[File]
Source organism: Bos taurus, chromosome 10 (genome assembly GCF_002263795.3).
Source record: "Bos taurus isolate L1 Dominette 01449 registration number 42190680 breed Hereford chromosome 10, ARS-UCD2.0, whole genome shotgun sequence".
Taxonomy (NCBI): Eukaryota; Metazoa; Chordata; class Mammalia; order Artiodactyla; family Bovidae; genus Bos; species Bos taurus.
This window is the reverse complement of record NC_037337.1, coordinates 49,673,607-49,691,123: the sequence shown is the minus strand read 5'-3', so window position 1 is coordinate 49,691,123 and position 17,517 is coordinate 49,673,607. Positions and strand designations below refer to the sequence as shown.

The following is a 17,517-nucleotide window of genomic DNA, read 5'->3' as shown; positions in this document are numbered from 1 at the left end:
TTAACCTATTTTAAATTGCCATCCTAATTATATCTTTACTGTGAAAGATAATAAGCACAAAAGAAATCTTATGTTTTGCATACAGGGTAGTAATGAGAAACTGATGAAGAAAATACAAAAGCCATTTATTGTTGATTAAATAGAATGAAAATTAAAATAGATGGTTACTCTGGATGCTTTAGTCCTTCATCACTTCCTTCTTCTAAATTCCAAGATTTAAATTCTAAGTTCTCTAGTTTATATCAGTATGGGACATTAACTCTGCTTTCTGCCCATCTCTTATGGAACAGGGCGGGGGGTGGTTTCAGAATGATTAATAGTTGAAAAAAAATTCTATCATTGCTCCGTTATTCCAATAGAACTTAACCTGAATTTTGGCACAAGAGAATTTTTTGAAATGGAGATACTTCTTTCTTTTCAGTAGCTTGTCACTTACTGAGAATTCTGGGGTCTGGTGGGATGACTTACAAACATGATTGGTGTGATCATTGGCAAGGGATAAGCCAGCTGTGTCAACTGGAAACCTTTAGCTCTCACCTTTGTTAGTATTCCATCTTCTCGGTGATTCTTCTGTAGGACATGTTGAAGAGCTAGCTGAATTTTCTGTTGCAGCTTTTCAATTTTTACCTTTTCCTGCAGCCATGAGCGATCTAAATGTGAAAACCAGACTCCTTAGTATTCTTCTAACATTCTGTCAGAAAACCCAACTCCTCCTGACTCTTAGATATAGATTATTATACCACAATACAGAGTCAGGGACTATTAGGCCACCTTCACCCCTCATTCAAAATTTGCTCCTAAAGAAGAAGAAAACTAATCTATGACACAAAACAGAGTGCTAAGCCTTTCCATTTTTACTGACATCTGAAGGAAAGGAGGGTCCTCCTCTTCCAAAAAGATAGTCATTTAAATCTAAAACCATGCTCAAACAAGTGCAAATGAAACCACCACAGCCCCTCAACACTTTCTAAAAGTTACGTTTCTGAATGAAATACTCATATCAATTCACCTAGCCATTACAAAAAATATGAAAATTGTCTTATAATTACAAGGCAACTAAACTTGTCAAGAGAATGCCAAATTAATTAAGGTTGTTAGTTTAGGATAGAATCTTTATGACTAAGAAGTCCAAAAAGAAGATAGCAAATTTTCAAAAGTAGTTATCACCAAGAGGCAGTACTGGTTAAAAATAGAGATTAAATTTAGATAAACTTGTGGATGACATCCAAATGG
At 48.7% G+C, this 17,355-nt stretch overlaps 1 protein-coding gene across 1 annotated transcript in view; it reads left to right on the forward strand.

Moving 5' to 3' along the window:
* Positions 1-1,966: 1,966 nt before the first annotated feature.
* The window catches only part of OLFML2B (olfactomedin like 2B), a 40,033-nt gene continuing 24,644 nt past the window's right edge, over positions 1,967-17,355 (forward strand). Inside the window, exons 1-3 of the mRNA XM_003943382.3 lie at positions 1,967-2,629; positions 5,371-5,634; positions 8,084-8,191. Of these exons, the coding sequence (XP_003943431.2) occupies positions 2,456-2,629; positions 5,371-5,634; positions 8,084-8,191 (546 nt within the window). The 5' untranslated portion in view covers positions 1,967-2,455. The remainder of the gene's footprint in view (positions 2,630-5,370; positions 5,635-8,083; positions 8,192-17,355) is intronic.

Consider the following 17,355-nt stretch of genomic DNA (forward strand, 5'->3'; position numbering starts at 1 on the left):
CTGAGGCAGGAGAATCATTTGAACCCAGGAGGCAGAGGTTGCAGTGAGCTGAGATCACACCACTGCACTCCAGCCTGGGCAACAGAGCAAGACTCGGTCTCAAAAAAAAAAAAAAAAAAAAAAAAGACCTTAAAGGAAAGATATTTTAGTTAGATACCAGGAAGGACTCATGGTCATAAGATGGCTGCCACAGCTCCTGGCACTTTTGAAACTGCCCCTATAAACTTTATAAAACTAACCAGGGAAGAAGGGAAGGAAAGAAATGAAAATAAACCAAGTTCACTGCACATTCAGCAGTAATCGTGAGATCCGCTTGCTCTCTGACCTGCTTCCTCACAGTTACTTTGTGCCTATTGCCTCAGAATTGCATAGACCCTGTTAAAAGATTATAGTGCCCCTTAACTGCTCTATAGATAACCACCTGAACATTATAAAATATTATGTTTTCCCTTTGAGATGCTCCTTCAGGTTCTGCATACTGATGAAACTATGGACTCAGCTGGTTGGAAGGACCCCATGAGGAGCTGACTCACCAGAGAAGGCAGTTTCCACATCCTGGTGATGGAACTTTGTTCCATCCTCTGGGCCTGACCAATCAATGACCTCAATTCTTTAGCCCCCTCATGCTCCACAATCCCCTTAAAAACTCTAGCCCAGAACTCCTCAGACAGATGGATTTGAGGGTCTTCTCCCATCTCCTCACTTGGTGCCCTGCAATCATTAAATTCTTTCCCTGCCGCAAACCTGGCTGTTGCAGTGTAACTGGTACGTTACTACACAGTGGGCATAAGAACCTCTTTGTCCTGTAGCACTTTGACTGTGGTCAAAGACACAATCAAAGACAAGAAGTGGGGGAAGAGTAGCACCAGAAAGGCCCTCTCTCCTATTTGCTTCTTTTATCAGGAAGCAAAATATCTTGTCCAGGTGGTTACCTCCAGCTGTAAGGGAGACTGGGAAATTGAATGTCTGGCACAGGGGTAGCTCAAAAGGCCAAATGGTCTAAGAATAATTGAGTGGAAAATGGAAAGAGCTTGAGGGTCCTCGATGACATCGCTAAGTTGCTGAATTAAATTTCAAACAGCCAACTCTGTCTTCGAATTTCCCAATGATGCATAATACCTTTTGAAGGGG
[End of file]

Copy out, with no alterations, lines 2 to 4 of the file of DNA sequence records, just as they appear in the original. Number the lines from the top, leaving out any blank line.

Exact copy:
Source record: "Bos taurus isolate L1 Dominette 01449 registration number 42190680 breed Hereford chromosome 10, ARS-UCD2.0, whole genome shotgun sequence".
Taxonomy (NCBI): Eukaryota; Metazoa; Chordata; class Mammalia; order Artiodactyla; family Bovidae; genus Bos; species Bos taurus.
This window is the reverse complement of record NC_037337.1, coordinates 49,673,607-49,691,123: the sequence shown is the minus strand read 5'-3', so window position 1 is coordinate 49,691,123 and position 17,517 is coordinate 49,673,607. Positions and strand designations below refer to the sequence as shown.